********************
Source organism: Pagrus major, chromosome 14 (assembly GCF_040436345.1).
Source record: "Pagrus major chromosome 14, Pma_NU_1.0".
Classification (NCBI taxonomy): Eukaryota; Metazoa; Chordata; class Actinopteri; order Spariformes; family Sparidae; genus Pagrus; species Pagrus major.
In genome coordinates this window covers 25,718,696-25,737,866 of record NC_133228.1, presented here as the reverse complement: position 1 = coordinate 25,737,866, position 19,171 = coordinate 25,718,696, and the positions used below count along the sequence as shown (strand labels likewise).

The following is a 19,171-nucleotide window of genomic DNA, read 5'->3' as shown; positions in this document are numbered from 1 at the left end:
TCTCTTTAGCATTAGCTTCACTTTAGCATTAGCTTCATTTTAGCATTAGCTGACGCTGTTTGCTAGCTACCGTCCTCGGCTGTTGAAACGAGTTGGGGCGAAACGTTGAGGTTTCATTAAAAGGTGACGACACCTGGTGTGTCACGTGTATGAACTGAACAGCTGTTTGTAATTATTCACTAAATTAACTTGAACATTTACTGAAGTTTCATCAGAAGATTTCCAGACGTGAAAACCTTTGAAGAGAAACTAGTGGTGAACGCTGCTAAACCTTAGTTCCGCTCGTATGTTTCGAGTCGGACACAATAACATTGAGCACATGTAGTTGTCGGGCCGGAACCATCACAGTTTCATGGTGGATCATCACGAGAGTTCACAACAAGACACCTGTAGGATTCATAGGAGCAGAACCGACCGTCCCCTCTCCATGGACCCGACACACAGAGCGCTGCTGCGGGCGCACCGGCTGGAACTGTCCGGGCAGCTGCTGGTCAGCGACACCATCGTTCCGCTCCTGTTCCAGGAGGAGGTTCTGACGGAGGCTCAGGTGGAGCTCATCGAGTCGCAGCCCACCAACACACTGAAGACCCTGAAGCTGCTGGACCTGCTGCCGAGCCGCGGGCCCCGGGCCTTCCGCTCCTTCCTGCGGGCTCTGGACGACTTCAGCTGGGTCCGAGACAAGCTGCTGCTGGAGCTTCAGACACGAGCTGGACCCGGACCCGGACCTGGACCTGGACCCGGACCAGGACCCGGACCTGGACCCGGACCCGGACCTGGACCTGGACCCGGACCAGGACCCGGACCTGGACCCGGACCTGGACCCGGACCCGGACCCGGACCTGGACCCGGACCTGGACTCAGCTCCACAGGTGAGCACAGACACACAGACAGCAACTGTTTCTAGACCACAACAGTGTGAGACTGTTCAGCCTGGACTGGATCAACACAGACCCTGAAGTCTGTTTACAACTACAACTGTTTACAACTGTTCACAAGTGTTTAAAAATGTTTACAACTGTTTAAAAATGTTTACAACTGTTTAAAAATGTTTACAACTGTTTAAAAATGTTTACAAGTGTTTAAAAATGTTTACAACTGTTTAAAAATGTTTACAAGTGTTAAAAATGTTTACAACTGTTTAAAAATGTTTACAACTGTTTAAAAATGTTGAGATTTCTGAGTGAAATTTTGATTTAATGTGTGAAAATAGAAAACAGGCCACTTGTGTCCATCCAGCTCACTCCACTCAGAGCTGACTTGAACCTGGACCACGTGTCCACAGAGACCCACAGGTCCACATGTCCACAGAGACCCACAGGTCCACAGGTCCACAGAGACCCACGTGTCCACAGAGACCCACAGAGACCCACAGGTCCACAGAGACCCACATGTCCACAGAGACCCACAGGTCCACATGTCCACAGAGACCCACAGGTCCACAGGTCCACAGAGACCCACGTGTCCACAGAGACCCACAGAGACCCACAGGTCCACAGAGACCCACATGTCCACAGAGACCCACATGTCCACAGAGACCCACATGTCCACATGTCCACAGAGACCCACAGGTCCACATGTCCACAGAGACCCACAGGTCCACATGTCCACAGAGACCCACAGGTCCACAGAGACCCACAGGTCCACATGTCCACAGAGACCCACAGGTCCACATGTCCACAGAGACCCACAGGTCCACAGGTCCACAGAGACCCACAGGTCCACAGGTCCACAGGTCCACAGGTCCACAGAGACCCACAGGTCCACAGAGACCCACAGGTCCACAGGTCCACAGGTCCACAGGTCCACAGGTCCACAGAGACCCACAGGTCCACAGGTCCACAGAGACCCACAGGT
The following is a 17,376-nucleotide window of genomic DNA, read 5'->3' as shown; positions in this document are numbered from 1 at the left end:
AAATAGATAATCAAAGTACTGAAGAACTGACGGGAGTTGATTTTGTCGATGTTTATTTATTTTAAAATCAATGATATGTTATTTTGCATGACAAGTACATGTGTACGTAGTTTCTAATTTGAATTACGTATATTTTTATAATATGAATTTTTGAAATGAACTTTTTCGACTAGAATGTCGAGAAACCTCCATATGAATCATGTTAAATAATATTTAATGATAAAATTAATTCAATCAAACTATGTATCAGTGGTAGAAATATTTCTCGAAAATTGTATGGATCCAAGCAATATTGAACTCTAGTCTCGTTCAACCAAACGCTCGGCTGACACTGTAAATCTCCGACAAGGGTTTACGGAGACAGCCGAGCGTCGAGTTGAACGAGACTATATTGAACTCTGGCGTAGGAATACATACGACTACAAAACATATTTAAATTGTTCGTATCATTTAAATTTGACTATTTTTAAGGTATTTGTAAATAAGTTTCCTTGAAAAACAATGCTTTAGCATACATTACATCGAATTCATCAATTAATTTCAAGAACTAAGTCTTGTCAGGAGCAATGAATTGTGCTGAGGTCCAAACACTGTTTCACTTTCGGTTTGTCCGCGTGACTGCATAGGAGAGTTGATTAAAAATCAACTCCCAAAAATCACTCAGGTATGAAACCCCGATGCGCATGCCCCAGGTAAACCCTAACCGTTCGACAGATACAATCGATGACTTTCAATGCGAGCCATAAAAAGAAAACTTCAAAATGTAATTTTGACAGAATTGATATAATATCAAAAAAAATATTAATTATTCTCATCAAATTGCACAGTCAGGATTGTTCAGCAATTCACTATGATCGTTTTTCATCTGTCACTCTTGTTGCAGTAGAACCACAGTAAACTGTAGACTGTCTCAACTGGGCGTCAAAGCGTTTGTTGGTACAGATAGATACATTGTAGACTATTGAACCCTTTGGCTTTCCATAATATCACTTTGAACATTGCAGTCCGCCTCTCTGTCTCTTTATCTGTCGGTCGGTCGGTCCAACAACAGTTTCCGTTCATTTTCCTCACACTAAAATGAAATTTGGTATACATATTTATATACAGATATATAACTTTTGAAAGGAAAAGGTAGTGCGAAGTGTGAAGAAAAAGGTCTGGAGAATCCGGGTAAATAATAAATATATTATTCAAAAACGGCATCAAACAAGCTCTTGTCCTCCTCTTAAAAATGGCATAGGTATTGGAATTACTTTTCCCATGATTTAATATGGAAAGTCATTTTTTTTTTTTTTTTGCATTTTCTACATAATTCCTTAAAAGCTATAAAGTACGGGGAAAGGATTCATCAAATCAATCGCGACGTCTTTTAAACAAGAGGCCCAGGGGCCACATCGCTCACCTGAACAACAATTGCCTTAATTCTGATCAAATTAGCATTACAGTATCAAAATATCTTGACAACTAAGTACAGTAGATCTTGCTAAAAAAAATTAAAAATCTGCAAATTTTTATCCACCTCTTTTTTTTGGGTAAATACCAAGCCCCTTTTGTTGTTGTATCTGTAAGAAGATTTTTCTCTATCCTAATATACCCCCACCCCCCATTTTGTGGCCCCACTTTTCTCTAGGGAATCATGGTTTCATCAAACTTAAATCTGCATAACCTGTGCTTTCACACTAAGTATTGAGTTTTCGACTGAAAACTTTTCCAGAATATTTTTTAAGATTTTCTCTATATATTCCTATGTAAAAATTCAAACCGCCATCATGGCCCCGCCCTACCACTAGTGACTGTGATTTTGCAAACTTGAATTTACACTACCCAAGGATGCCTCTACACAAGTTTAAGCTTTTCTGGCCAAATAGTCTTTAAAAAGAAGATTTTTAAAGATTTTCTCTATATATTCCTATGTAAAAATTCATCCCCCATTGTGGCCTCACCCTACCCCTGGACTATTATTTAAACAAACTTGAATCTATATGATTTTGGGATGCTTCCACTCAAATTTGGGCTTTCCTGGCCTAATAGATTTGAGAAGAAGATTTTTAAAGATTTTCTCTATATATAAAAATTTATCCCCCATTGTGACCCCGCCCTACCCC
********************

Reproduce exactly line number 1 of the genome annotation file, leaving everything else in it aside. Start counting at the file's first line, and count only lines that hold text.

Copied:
Source organism: Pagrus major, chromosome 14 (assembly GCF_040436345.1).